Commentary: Chuck Jones knew creativity could unlock the mind
Mom might have told you that cartoons will rot your brain, but Chuck Jones knew otherwise.
The creator of the Road Runner, Wile E. Coyote, Marvin Martian and so many other Looney Tunes pals, Jones used his creativity and his wit to stay eternally young at heart.
Now studies show that creativity like Jones’ can help a person stay young cognitively too.
When you activate an area of the brain, it works like a muscle. It gets bigger and functions more efficiently. MRI studies have revealed that creative activity activates more brain areas than just about any other kind of activity.
It is therefore possible that creative pursuits can help prevent damage from dementia, an exciting theory that suggests that by adding more creativity to our lives we all can do something to help delay or minimize the ravaging effects of Alzheimer’s and other devastating cognitive diseases.
That is why the Orange County Vital Brain Aging Program at Hoag Hospital is partnering with the Chuck Jones Center for Creativity in Costa Mesa for an event Friday to highlight the importance of creativity for cognitive health.
Jones, who continued drawing until just a month before succumbing to congestive heart failure in 2002 at age 89, intuited that creativity was not something that some people had and others did not. Creativity is quantifiable, understandable and, most importantly, teachable.
Creativity is a natural function of the brain, an approach to solving problems that we all access whenever an answer isn’t perfectly clear. Whether you’re a painter or a pencil-pusher, you probably engage in creative problem-solving every day. When confronted with a problem, you are likely to draw upon your accumulated knowledge about the topic, brainstorm to identify potential solutions and then analyze and select one solution that makes sense in the context of the problem.
What the program at Hoag and the Center for Creativity hope to do is teach people how to unlock that creativity more often. We also hope to work together to measure creativity’s effect on the brain.
The partnership represents a bit of creative thinking from Hoag and the Chuck Jones Foundation. Taking an icon of our culture and marrying it to a scientific approach is incredibly exciting, and we are eager to see what insights into brain aging we draw (pun intended).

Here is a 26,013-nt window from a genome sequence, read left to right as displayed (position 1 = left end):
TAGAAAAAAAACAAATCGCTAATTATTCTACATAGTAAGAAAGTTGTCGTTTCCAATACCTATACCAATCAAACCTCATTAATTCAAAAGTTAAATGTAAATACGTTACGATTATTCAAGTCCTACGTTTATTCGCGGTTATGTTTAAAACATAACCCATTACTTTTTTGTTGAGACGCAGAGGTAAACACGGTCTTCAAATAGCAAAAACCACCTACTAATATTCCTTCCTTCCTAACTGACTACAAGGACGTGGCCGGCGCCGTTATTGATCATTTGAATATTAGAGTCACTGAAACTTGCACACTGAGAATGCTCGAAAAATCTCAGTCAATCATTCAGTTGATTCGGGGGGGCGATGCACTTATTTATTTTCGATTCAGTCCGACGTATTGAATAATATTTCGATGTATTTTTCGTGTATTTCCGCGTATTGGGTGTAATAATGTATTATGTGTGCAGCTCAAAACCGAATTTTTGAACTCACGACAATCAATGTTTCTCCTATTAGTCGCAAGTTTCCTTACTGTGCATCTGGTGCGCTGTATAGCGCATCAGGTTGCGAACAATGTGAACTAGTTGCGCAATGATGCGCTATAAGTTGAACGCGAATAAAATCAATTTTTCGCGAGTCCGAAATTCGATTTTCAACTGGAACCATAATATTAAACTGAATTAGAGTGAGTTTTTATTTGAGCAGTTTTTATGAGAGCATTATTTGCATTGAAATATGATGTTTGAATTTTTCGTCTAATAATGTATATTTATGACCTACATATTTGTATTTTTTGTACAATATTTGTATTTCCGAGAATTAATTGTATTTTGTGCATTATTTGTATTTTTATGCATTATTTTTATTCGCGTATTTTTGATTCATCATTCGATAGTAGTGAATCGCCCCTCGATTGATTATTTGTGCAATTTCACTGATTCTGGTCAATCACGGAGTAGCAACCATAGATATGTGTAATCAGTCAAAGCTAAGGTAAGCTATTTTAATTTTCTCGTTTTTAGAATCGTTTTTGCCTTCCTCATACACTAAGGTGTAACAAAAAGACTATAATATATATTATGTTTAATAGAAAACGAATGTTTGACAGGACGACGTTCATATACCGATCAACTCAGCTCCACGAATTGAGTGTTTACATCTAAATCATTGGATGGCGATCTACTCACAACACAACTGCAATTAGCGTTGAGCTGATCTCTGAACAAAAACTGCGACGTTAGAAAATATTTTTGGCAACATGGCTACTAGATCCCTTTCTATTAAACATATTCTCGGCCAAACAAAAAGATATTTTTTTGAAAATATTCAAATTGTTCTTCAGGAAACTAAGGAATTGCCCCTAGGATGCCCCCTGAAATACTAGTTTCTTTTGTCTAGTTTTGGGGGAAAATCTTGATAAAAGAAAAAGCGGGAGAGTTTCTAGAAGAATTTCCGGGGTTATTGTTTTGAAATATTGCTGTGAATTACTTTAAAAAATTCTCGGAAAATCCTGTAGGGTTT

Much research has been done on the palliative effect of art therapy for patients suffering dementia. What new research is finding, however, is that art, drawing, dance, singing and other pursuits also seem to help “reroute” communication pathways, bypassing some of the significant problems of dementia.
This doesn’t mean that drawing can cure Alzheimer’s. But it does suggest that maintaining an active, engaged brain might be just as important to brain health for people in their 50s and 60s as cardiovascular exercise is to heart disease prevention.
In his autobiography, Jones wrote, “Perhaps the most accurate remark about me was uttered by Ray Bradbury at his 55th birthday party. In answer to the usual question: ‘What do you want to be when you grow up?’ Ray replied: ‘I want to be 14 years old like Chuck Jones.’ Perhaps this will be my most apt possible epitaph.”
And perhaps it will be the secret that unlocks true hope in the battle against Alzheimer’s and other cognitive diseases.
To learn more about how unlocking creativity can help keep your mind sharp, please join us for a family-friendly event at 6 p.m. Friday at Hoag Conference Center, 1 Hoag Drive, Newport Beach. Information is available at https://www.Hoag.org/brainhealth.
Dr. WILLIAM R. SHANKLE is the endowed chairman in memory and cognitive disorders at Hoag Hospital.